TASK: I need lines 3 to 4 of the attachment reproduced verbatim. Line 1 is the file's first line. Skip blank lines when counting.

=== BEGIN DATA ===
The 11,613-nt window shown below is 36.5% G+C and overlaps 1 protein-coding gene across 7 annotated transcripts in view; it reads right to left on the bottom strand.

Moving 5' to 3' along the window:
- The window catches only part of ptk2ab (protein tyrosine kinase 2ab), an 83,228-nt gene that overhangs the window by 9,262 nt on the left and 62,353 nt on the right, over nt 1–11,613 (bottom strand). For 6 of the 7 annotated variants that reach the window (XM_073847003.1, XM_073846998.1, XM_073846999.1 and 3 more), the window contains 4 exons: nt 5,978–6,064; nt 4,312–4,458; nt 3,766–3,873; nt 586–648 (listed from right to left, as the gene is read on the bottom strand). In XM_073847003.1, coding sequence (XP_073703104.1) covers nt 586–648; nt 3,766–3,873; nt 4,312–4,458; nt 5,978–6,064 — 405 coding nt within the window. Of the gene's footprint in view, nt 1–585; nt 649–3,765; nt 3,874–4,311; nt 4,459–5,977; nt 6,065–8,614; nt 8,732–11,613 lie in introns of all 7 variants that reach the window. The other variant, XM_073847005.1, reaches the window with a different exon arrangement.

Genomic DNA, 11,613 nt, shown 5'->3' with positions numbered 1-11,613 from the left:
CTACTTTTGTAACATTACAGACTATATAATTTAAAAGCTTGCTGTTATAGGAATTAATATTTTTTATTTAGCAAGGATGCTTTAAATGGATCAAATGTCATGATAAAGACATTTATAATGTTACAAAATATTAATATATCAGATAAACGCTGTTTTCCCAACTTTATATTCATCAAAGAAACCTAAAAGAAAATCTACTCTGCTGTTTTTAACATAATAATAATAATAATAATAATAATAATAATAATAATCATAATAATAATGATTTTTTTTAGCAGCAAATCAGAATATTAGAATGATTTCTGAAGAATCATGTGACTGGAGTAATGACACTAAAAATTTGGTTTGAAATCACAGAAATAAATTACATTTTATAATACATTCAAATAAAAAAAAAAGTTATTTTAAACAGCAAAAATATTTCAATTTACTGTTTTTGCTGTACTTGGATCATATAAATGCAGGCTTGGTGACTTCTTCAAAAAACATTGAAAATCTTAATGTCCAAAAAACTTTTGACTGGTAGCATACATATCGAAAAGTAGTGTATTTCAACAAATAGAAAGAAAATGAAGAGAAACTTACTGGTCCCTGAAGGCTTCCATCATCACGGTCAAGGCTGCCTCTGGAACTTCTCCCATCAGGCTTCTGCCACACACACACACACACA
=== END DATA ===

- The window catches only part of ptk2ab (protein tyrosine kinase 2ab), an 83,228-nt gene that overhangs the window by 9,262 nt on the left and 62,353 nt on the right, over nt 1–11,613 (bottom strand). For 6 of the 7 annotated variants that reach the window (XM_073847003.1, XM_073846998.1, XM_073846999.1 and 3 more), the window contains 4 exons: nt 5,978–6,064; nt 4,312–4,458; nt 3,766–3,873; nt 586–648 (listed from right to left, as the gene is read on the bottom strand). In XM_073847003.1, coding sequence (XP_073703104.1) covers nt 586–648; nt 3,766–3,873; nt 4,312–4,458; nt 5,978–6,064 — 405 coding nt within the window. Of the gene's footprint in view, nt 1–585; nt 649–3,765; nt 3,874–4,311; nt 4,459–5,977; nt 6,065–8,614; nt 8,732–11,613 lie in introns of all 7 variants that reach the window. The other variant, XM_073847005.1, reaches the window with a different exon arrangement.

Genomic DNA, 11,613 nt, shown 5'->3' with positions numbered 1-11,613 from the left: